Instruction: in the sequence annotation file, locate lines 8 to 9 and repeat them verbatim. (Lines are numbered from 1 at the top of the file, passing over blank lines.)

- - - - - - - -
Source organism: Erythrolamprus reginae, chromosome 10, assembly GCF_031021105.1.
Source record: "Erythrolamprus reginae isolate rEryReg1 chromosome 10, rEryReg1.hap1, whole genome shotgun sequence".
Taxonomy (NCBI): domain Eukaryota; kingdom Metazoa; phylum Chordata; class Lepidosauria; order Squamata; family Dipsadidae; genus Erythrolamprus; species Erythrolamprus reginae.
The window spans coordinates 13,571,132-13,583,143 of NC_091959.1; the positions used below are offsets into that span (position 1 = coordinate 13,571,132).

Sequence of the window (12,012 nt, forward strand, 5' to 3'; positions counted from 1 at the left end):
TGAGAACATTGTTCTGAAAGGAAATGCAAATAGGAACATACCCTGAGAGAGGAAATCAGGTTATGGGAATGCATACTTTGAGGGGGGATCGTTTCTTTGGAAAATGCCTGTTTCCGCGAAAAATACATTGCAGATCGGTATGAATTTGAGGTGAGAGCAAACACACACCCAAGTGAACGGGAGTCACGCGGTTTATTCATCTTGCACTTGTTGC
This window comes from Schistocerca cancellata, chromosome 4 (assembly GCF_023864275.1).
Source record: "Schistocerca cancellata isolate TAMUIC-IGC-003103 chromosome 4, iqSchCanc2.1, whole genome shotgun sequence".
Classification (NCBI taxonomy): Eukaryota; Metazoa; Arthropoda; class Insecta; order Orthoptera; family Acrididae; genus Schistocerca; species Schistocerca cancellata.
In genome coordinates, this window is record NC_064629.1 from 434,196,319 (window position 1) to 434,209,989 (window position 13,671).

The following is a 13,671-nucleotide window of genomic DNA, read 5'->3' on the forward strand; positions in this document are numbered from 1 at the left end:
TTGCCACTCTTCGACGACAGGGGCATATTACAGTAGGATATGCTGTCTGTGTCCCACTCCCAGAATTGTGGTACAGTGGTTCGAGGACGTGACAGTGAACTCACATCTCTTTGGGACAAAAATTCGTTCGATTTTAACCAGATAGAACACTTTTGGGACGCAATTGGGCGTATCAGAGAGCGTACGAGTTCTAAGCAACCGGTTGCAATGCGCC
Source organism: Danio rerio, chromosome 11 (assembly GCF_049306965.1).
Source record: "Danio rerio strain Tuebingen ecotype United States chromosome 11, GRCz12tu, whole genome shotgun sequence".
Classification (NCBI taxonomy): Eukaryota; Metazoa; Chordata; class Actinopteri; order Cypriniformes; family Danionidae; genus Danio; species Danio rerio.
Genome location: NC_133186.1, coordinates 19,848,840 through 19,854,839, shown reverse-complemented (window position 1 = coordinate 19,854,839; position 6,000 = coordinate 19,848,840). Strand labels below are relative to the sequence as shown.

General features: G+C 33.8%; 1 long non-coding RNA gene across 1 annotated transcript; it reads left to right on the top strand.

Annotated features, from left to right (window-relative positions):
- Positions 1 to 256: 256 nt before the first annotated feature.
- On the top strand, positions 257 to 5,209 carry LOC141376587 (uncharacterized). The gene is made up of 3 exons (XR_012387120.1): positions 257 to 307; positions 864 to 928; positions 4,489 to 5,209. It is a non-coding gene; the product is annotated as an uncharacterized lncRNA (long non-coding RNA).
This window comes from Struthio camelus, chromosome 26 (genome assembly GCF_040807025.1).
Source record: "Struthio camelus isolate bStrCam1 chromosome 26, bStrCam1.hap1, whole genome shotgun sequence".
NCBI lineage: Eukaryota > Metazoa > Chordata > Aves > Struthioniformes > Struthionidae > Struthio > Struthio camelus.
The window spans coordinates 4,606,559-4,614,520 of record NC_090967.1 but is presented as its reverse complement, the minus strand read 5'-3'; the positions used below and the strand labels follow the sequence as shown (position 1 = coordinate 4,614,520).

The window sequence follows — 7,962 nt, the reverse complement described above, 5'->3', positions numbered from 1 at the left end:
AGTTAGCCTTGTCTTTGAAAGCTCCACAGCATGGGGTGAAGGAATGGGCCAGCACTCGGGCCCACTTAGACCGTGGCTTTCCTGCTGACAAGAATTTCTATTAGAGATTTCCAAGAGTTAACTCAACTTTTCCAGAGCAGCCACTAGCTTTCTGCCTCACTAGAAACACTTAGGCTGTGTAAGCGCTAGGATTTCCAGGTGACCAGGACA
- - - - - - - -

Source record: "Schistocerca cancellata isolate TAMUIC-IGC-003103 chromosome 4, iqSchCanc2.1, whole genome shotgun sequence".
Classification (NCBI taxonomy): Eukaryota; Metazoa; Arthropoda; class Insecta; order Orthoptera; family Acrididae; genus Schistocerca; species Schistocerca cancellata.